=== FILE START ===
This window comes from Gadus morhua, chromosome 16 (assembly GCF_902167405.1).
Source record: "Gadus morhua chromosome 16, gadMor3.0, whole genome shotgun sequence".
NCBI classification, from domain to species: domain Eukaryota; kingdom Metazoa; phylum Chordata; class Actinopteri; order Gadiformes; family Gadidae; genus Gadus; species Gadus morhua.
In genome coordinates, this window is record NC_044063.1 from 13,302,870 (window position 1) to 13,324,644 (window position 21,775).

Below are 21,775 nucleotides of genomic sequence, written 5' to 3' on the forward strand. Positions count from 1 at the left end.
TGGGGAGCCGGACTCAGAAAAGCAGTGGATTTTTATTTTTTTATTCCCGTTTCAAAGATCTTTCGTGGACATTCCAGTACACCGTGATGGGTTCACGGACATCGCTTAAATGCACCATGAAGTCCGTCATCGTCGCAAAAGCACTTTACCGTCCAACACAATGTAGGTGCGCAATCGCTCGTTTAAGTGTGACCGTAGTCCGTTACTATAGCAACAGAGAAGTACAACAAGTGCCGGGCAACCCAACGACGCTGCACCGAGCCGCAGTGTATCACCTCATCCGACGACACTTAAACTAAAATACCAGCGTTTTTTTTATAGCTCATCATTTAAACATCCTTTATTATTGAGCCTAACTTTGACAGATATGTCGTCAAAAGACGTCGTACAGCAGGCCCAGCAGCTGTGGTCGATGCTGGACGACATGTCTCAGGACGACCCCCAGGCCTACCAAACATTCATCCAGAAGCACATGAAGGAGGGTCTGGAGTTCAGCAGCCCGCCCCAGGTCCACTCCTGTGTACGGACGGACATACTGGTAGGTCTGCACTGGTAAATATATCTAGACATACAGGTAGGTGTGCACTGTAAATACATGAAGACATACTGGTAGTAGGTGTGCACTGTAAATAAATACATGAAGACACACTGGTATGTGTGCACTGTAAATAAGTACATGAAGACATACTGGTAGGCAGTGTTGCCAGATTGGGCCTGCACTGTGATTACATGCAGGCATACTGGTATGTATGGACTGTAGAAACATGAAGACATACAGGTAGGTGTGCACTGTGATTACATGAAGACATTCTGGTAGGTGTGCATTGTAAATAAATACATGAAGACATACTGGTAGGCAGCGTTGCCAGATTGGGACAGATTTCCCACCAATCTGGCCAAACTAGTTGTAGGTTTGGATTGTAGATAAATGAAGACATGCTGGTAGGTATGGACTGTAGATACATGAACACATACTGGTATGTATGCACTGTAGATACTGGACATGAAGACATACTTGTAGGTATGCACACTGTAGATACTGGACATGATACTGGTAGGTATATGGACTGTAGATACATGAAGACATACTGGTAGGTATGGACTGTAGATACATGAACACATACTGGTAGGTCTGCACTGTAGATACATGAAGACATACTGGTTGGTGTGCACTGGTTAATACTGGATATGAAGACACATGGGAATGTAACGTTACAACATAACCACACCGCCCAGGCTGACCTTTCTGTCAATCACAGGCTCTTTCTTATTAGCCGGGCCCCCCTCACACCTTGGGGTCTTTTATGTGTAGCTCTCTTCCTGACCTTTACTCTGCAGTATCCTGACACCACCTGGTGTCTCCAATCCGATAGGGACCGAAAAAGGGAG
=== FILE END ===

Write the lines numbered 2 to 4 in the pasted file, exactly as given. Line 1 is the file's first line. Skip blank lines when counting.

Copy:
Source record: "Gadus morhua chromosome 16, gadMor3.0, whole genome shotgun sequence".
NCBI classification, from domain to species: domain Eukaryota; kingdom Metazoa; phylum Chordata; class Actinopteri; order Gadiformes; family Gadidae; genus Gadus; species Gadus morhua.
In genome coordinates, this window is record NC_044063.1 from 13,302,870 (window position 1) to 13,324,644 (window position 21,775).